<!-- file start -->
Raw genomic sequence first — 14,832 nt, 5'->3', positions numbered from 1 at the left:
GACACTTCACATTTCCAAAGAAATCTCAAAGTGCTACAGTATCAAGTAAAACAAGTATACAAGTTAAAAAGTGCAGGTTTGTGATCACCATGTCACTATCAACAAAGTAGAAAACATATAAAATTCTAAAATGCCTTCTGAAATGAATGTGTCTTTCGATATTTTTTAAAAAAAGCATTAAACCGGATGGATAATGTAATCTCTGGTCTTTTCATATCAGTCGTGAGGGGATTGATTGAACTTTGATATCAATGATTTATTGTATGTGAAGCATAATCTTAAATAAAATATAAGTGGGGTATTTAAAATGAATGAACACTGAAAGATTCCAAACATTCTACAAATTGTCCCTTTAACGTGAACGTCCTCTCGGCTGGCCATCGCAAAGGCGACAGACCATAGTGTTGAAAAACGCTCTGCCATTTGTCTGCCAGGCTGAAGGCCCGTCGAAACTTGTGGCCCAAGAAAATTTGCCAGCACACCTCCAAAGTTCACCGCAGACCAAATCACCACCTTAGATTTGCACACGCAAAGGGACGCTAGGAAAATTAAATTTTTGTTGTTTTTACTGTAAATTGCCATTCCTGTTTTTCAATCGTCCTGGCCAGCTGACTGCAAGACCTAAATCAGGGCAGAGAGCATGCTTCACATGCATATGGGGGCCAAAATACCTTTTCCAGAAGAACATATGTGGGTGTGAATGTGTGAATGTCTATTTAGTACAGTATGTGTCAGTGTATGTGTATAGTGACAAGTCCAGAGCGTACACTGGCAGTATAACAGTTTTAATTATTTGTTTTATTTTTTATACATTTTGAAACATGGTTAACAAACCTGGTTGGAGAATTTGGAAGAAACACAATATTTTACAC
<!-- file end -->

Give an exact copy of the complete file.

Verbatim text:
Raw genomic sequence first — 14,832 nt, 5'->3', positions numbered from 1 at the left:
GACACTTCACATTTCCAAAGAAATCTCAAAGTGCTACAGTATCAAGTAAAACAAGTATACAAGTTAAAAAGTGCAGGTTTGTGATCACCATGTCACTATCAACAAAGTAGAAAACATATAAAATTCTAAAATGCCTTCTGAAATGAATGTGTCTTTCGATATTTTTTAAAAAAAGCATTAAACCGGATGGATAATGTAATCTCTGGTCTTTTCATATCAGTCGTGAGGGGATTGATTGAACTTTGATATCAATGATTTATTGTATGTGAAGCATAATCTTAAATAAAATATAAGTGGGGTATTTAAAATGAATGAACACTGAAAGATTCCAAACATTCTACAAATTGTCCCTTTAACGTGAACGTCCTCTCGGCTGGCCATCGCAAAGGCGACAGACCATAGTGTTGAAAAACGCTCTGCCATTTGTCTGCCAGGCTGAAGGCCCGTCGAAACTTGTGGCCCAAGAAAATTTGCCAGCACACCTCCAAAGTTCACCGCAGACCAAATCACCACCTTAGATTTGCACACGCAAAGGGACGCTAGGAAAATTAAATTTTTGTTGTTTTTACTGTAAATTGCCATTCCTGTTTTTCAATCGTCCTGGCCAGCTGACTGCAAGACCTAAATCAGGGCAGAGAGCATGCTTCACATGCATATGGGGGCCAAAATACCTTTTCCAGAAGAACATATGTGGGTGTGAATGTGTGAATGTCTATTTAGTACAGTATGTGTCAGTGTATGTGTATAGTGACAAGTCCAGAGCGTACACTGGCAGTATAACAGTTTTAATTATTTGTTTTATTTTTTATACATTTTGAAACATGGTTAACAAACCTGGTTGGAGAATTTGGAAGAAACACAATATTTTACAC